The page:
Maryland board of education to vote Thursday on statewide school mask mandate

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The Maryland state school board will vote Thursday on whether to institute a statewide mandate requiring every child and adult to be masked in schools.

Although most Central Maryland school districts have mandated all students and faculty to wear masks to prevent the spread of COVID-19, five counties, including Carroll, do not have a similar requirement in place.

The state board voted to hold a special meeting at 3 p.m. Thursday just to consider whether to pass such an emergency regulation. A motion was introduced at a Tuesday meeting by school board member Rachel L. McCusker, a Carroll County teacher, who said she thought it would help prevent quarantining children.

“I believe that having an in-school mask mandate is going to help us to meet our goal to have students stay in classrooms,” she said. “I think it is extremely important for maintaining our in-school educational process.”

At least four other board members spoke in support of McCusker’s motion to impose a mandate, but it is unclear if the majority will vote in favor of the mandate. The board has 14 members, including a student.

Under U.S. Centers for Disease Control and Prevention guidance, schools must quarantine all students in a classroom if they are unmasked and have come in contact with a person who tests positive with COVID-19. If all students and staff are masked, the CDC says students not deemed a close contact can remain in school.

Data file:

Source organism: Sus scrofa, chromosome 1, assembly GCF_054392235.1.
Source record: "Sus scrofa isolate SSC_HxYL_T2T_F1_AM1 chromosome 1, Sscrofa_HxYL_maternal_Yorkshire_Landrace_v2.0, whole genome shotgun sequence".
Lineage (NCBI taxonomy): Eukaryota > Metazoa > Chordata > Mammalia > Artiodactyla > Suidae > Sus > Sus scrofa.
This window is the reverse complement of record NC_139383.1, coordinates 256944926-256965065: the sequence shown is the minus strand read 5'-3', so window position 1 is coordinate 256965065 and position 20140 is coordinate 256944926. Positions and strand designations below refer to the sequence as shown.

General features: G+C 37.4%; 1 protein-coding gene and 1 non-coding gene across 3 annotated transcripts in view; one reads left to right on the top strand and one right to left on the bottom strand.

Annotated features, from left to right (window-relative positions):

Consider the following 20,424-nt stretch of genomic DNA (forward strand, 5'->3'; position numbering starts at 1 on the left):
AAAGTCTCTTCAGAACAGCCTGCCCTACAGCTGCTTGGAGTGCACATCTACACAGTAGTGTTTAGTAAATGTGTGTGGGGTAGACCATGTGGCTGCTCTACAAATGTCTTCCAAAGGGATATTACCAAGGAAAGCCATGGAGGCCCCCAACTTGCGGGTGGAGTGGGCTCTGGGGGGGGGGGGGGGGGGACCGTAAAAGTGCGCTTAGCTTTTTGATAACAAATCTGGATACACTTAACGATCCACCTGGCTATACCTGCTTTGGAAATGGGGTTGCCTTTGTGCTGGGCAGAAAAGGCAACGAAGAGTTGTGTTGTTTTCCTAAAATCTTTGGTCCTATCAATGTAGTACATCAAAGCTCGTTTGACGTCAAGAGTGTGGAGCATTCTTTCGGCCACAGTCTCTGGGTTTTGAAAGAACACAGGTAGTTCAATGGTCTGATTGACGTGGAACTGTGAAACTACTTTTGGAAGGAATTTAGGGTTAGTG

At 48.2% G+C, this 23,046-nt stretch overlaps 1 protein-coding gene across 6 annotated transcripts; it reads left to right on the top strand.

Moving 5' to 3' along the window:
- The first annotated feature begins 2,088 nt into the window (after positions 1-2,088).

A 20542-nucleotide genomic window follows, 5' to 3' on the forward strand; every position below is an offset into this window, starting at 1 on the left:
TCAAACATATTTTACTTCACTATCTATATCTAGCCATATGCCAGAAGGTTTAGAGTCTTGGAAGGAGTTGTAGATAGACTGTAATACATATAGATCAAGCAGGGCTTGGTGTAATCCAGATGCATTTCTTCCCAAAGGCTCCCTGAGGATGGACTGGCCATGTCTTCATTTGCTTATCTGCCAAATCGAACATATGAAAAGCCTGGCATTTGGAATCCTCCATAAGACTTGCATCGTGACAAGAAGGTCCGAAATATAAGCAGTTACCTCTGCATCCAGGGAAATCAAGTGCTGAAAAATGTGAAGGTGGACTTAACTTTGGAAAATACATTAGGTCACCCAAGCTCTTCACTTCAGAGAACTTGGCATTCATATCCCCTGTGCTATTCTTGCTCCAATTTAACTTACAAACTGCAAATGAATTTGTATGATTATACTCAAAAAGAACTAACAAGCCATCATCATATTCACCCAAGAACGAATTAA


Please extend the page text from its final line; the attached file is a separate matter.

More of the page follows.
In states that have opened without mask mandates, thousands of children have been sent home to quarantine until they test negative or could come back to school safely. CDC guidelines say students must quarantine for at least seven days, and longer under most circumstances.

According to the Maryland Attorney General’s office, the state board of education can approve an emergency regulation requiring masks. The regulation must be approved by the General Assembly’s Joint Committee on Administrative, Executive, and Legislative Review, typically within 10 days, and is in effect for a limited period of time.

If the state school board supports the emergency regulation Thursday, it is unlikely it would be in effect when school starts in some counties Monday. But it could be in place soon after.

State Senate President Bill Ferguson and a majority of his colleagues sent a letter to board members Wednesday urging them to adopt masking regulations.

The senators wrote that “it is incumbent on the State Board of Education to provide leadership to protect the health and safety of school communities.” The letter noted that in other states, tens of thousands of students have had to quarantine after being exposed to the virus in the classroom.

“Continuous in-person instruction this school year is critical, and we must protect students’ ability to learn with other children in school buildings statewide throughout this school year,” they wrote.

The letter was signed by 31 Democratic senators and one Republican, Sen. Chris West of Baltimore County.

School systems that don’t require masks for all students and staff are Carroll, Cecil, Dorchester, Somerset and Worcester counties. Garrett County’s school board voted Tuesday night to require masks.

Republican Gov. Larry Hogan has said he will not order a school mask mandate and is leaving the decision up to schools boards.

Shortly after the senators publicized their letter to the state school board, some of Hogan’s social media accounts posted a clip of the governor in an earlier TV interview maintaining the mask decision should be made on a county-by-county basis.

“To mandate that they have to or mandate that they cannot just doesn’t make sense to me,” Hogan said in the clip. “I think it’s a basic conservative, Republican principle to let local decision-makers make decisions.”

Baltimore Sun reporter Pamela Wood contributed to this article.

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